I love a dinner party. We used to host them quite frequently back home and loved getting return invites to others’ houses, whether it was for a long slaved over butternut and sage risotto with home baked bread and butter pudding or a heat and eat from Woolies with Magnum sticks for dessert. We all loved the food, but the evening was made truly special not so much by the cuisine as the friends and the laughs and the celebration of friendships. Isn’t that why we eat in any case? Since moving to these Northern Climes, we’ve not had much opportunity to host our own parties but have, from time to time, enjoyed the hospitality of some wonderful new friends in their homes. We were invited last night to a somewhat unusual dinner party by some good friends, Ms M and her lovely Mr S. The theme? Orange! The meals were split by course over the guests with the only proviso being that the food had to be orange! We all wore orange, drank orange and felt decidedly Sunny the whole evening.

What luck that in season right now are a fabulous selection of orange fruit and veg, or we might all have had to resort to slipping drops of Moir’s food colouring into everything! We started off with an orange salsa made from bright orange tomatoes and a dash of Cilantro, sliced orange peppers and Beamster cheese , a mature, hard cheese with little lumps of salt in it, part of the Gouda family. We drank Tangerine Martini’s, expertly prepared by our host, and less successful cocktails of Malibu with fresh peaches (my decision and one I don’t think I’ll repeat). For the mains our honourable hosts prepared a sunset coloured feast of spicy pepper pasta with orange tomatoes and peppers in a superbly tasty olive oil and garlic, with a side salad of fresh orange tomatoes and Mimolette cheese, which, incidentally, is favoured by Charles de Gualles, and I can see why. Thanks to Ms M and Ms B, our other Orang-er, for introducing us to two fabulous new cheeses! I’m always so excited to meet a new tasty treat!

Dessert was my contribution to the meal. After messing around with a few radical ideas involving all sorts of freezing and moulding, I went with something a bit easier to transport in the summer heat: an open peach tart flavoured with almonds and Saffron. I’m having a little love affair with Saffron, it’s delicate, subtle flavour fills the mouth and transports one to exotic places. Also, it helped turn the dessert a more pleasing shade of orange than the pale almond cream on its own.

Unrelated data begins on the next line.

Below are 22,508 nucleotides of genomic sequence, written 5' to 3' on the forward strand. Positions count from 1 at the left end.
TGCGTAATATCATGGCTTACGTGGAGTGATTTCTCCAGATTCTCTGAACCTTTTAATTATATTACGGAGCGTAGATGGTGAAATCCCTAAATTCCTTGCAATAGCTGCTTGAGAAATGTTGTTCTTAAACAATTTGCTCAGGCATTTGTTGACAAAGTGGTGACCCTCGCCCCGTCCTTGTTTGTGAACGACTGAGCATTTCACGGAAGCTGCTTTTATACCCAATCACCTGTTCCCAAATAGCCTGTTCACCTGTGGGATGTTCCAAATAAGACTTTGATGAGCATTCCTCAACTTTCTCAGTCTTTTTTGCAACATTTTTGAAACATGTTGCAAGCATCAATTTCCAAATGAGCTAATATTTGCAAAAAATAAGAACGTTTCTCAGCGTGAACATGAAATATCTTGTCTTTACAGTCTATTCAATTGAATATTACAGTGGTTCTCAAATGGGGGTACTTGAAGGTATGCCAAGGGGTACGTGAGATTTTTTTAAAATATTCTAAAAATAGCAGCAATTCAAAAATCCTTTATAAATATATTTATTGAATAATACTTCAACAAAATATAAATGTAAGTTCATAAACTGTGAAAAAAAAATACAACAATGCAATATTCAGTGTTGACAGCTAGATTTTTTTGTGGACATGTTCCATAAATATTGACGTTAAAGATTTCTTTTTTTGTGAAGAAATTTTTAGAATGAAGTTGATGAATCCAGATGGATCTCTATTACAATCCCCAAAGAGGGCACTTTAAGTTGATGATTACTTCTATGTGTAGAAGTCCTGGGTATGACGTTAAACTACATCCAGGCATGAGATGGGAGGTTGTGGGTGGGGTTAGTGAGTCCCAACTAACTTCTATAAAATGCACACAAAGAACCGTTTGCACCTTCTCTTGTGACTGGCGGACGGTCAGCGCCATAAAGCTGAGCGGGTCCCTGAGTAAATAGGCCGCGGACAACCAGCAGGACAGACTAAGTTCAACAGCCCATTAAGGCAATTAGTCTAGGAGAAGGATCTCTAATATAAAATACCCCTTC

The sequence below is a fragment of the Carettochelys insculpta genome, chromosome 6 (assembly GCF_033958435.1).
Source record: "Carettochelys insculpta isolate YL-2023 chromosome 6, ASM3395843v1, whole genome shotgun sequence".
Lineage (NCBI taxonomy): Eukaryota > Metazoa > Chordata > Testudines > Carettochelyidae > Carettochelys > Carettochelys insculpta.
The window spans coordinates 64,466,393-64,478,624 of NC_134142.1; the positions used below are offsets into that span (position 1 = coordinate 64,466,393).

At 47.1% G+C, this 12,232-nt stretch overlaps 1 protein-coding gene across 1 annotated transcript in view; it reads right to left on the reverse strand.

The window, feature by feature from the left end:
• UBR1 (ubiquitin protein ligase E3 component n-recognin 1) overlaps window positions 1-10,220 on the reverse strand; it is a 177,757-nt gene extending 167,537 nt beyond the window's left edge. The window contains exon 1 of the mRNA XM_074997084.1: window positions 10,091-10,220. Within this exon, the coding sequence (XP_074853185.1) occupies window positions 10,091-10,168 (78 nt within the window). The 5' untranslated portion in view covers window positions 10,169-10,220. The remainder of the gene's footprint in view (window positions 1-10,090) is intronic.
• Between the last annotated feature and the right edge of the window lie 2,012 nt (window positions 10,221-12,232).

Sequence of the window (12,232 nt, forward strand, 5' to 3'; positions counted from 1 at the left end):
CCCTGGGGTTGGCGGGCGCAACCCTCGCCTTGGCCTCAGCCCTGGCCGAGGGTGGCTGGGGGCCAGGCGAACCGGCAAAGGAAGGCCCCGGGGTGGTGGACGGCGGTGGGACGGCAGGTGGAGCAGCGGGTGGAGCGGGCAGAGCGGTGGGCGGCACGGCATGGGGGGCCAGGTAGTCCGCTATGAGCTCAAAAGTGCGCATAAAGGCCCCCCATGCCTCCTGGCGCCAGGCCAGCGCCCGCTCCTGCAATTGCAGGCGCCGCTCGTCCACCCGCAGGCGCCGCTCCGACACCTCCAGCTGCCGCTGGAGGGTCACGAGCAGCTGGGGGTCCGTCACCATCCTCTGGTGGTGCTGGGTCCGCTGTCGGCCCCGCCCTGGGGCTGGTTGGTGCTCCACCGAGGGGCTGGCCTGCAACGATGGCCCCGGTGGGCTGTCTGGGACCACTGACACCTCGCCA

For the pastry, I used half vegetable shortening, which I don’t often do (in fact the only time I usually allow hard veg fats is in mince pies at Christmas time) but wanted a pie a little more delicate to suite the saffron. Acidity in the Grapefruit juice also adds to the tender crumble of the crust.

Peach Tart with Almond Saffron Cream 2

Peach Tart with Almond and Saffron Cream

for the pastry:Peach Tart with Almond Saffron Cream 3

1¼ cups plain flour
½ tsp Fleur de Sel
small pinch plain salt
½ Tbsp Sugar
¼ cup unsalted butter, cut in to small pieces, chilled
¼ cup vegetable shortening, cut in to small pieces
2 Tbsp Grapefruit juice in about ¼ cup chilled water

for the almond saffron cream:

pinch saffron strands
2 Tbsp just boiled water
⅓ cup ground almonds
1 egg
⅓ cup sugar

2 or 3 peaches, pitted and thinly sliced

2 or 3 Tbsp sugar

– preheat your oven to 400˚F

– make the pastry:

– combine all dry ingredients well in a large bowl. Add chilled butter and shortening and work with your fingers gently until mix resembles oats porridge. OR place dry ingredients ands fats into your food processor and blitz a couple times to form porridge texture.

– add liquid, half at a time, until dough just begins to form. Heap onto a sheet of cling film, cover and form into a disc. Refrigerate, covered in plastic, for about half an hour.

– when dough is chilled, roll out on a floured surface and line a greased and floured pie dish (about 10 – 12 inches). Cover and refrigerate for at least 15 mins.

– blind bake the tart shell for 10 – 15 mins until just firm (to blind bake pastry: cover the raw pastry with a piece of baking parchment, cover with dry beans or rice to weight the paper down and bake for a few minutes. This stops the crust turning soggy once the filling is added)

– make the almond cream:

– in a little bowl (a soy sauce sushi bowl is perfect) soak the saffron strands in the hot water for about 10 mins

– beat together the ground almond, egg and sugar. Add the saffron water and one or two strands. mix well and refrigerate for about 10 minutes to firm the cream a bit

-pour chilled cream into tart shell, arrange peach slices on top, bake 30 – 35 minutes in your hot oven until the peaches are bubbling slightly and the pastry is a golden brown.

-Allow to cool to room temperature